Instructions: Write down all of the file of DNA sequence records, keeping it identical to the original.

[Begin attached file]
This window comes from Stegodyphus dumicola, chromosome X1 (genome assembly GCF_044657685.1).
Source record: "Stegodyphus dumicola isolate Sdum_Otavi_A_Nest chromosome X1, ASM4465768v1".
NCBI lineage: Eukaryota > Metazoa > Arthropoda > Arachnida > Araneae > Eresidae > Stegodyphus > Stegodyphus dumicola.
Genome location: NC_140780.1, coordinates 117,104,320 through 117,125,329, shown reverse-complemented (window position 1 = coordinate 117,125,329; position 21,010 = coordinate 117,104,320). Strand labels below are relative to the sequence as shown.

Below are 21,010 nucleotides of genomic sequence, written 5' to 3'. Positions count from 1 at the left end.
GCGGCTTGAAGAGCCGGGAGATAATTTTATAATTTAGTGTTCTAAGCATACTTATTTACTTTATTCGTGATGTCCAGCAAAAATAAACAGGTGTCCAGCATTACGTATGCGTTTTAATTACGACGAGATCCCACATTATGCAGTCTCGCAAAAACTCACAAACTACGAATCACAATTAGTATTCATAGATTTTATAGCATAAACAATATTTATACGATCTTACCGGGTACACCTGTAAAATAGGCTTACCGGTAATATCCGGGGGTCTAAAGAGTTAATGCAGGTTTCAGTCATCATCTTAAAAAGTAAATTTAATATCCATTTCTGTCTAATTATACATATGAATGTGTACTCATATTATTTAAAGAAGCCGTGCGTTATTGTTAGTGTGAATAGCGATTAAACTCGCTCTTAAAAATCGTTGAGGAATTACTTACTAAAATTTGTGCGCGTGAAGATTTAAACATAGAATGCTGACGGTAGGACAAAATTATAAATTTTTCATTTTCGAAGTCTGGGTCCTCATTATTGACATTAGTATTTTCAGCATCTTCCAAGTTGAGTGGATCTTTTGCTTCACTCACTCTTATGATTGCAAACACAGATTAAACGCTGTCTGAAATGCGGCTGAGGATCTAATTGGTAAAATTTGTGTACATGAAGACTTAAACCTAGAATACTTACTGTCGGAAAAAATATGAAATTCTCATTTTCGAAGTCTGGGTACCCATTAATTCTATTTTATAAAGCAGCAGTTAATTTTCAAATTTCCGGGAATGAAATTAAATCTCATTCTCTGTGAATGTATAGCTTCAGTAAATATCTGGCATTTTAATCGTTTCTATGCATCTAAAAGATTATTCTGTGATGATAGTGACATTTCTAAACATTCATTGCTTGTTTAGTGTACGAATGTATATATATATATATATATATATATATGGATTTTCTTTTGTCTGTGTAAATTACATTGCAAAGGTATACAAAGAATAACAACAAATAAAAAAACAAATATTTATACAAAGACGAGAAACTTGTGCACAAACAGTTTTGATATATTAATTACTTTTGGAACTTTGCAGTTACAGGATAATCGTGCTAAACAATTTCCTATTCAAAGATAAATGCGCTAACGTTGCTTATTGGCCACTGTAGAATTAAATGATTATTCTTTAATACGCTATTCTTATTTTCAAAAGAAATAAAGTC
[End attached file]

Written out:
This window comes from Stegodyphus dumicola, chromosome X1 (genome assembly GCF_044657685.1).
Source record: "Stegodyphus dumicola isolate Sdum_Otavi_A_Nest chromosome X1, ASM4465768v1".
NCBI lineage: Eukaryota > Metazoa > Arthropoda > Arachnida > Araneae > Eresidae > Stegodyphus > Stegodyphus dumicola.
Genome location: NC_140780.1, coordinates 117,104,320 through 117,125,329, shown reverse-complemented (window position 1 = coordinate 117,125,329; position 21,010 = coordinate 117,104,320). Strand labels below are relative to the sequence as shown.

Below are 21,010 nucleotides of genomic sequence, written 5' to 3'. Positions count from 1 at the left end.
GCGGCTTGAAGAGCCGGGAGATAATTTTATAATTTAGTGTTCTAAGCATACTTATTTACTTTATTCGTGATGTCCAGCAAAAATAAACAGGTGTCCAGCATTACGTATGCGTTTTAATTACGACGAGATCCCACATTATGCAGTCTCGCAAAAACTCACAAACTACGAATCACAATTAGTATTCATAGATTTTATAGCATAAACAATATTTATACGATCTTACCGGGTACACCTGTAAAATAGGCTTACCGGTAATATCCGGGGGTCTAAAGAGTTAATGCAGGTTTCAGTCATCATCTTAAAAAGTAAATTTAATATCCATTTCTGTCTAATTATACATATGAATGTGTACTCATATTATTTAAAGAAGCCGTGCGTTATTGTTAGTGTGAATAGCGATTAAACTCGCTCTTAAAAATCGTTGAGGAATTACTTACTAAAATTTGTGCGCGTGAAGATTTAAACATAGAATGCTGACGGTAGGACAAAATTATAAATTTTTCATTTTCGAAGTCTGGGTCCTCATTATTGACATTAGTATTTTCAGCATCTTCCAAGTTGAGTGGATCTTTTGCTTCACTCACTCTTATGATTGCAAACACAGATTAAACGCTGTCTGAAATGCGGCTGAGGATCTAATTGGTAAAATTTGTGTACATGAAGACTTAAACCTAGAATACTTACTGTCGGAAAAAATATGAAATTCTCATTTTCGAAGTCTGGGTACCCATTAATTCTATTTTATAAAGCAGCAGTTAATTTTCAAATTTCCGGGAATGAAATTAAATCTCATTCTCTGTGAATGTATAGCTTCAGTAAATATCTGGCATTTTAATCGTTTCTATGCATCTAAAAGATTATTCTGTGATGATAGTGACATTTCTAAACATTCATTGCTTGTTTAGTGTACGAATGTATATATATATATATATATATATATATGGATTTTCTTTTGTCTGTGTAAATTACATTGCAAAGGTATACAAAGAATAACAACAAATAAAAAAACAAATATTTATACAAAGACGAGAAACTTGTGCACAAACAGTTTTGATATATTAATTACTTTTGGAACTTTGCAGTTACAGGATAATCGTGCTAAACAATTTCCTATTCAAAGATAAATGCGCTAACGTTGCTTATTGGCCACTGTAGAATTAAATGATTATTCTTTAATACGCTATTCTTATTTTCAAAAGAAATAAAGTC